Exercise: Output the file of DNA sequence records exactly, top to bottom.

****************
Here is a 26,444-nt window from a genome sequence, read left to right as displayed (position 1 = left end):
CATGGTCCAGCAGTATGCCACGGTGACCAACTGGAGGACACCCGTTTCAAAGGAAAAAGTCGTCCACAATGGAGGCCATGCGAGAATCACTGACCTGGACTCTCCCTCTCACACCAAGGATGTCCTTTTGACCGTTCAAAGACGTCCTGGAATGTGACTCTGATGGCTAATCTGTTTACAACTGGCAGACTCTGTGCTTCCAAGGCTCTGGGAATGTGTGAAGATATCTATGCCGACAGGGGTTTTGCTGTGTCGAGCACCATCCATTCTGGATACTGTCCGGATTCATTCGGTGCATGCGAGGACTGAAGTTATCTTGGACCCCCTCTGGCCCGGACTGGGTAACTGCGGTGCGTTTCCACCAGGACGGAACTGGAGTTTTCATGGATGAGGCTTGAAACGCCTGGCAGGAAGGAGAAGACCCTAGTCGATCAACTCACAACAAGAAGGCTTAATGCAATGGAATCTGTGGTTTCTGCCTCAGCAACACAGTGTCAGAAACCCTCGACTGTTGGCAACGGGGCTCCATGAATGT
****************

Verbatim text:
Here is a 26,444-nt window from a genome sequence, read left to right as displayed (position 1 = left end):
CATGGTCCAGCAGTATGCCACGGTGACCAACTGGAGGACACCCGTTTCAAAGGAAAAAGTCGTCCACAATGGAGGCCATGCGAGAATCACTGACCTGGACTCTCCCTCTCACACCAAGGATGTCCTTTTGACCGTTCAAAGACGTCCTGGAATGTGACTCTGATGGCTAATCTGTTTACAACTGGCAGACTCTGTGCTTCCAAGGCTCTGGGAATGTGTGAAGATATCTATGCCGACAGGGGTTTTGCTGTGTCGAGCACCATCCATTCTGGATACTGTCCGGATTCATTCGGTGCATGCGAGGACTGAAGTTATCTTGGACCCCCTCTGGCCCGGACTGGGTAACTGCGGTGCGTTTCCACCAGGACGGAACTGGAGTTTTCATGGATGAGGCTTGAAACGCCTGGCAGGAAGGAGAAGACCCTAGTCGATCAACTCACAACAAGAAGGCTTAATGCAATGGAATCTGTGGTTTCTGCCTCAGCAACACAGTGTCAGAAACCCTCGACTGTTGGCAACGGGGCTCCATGAATGT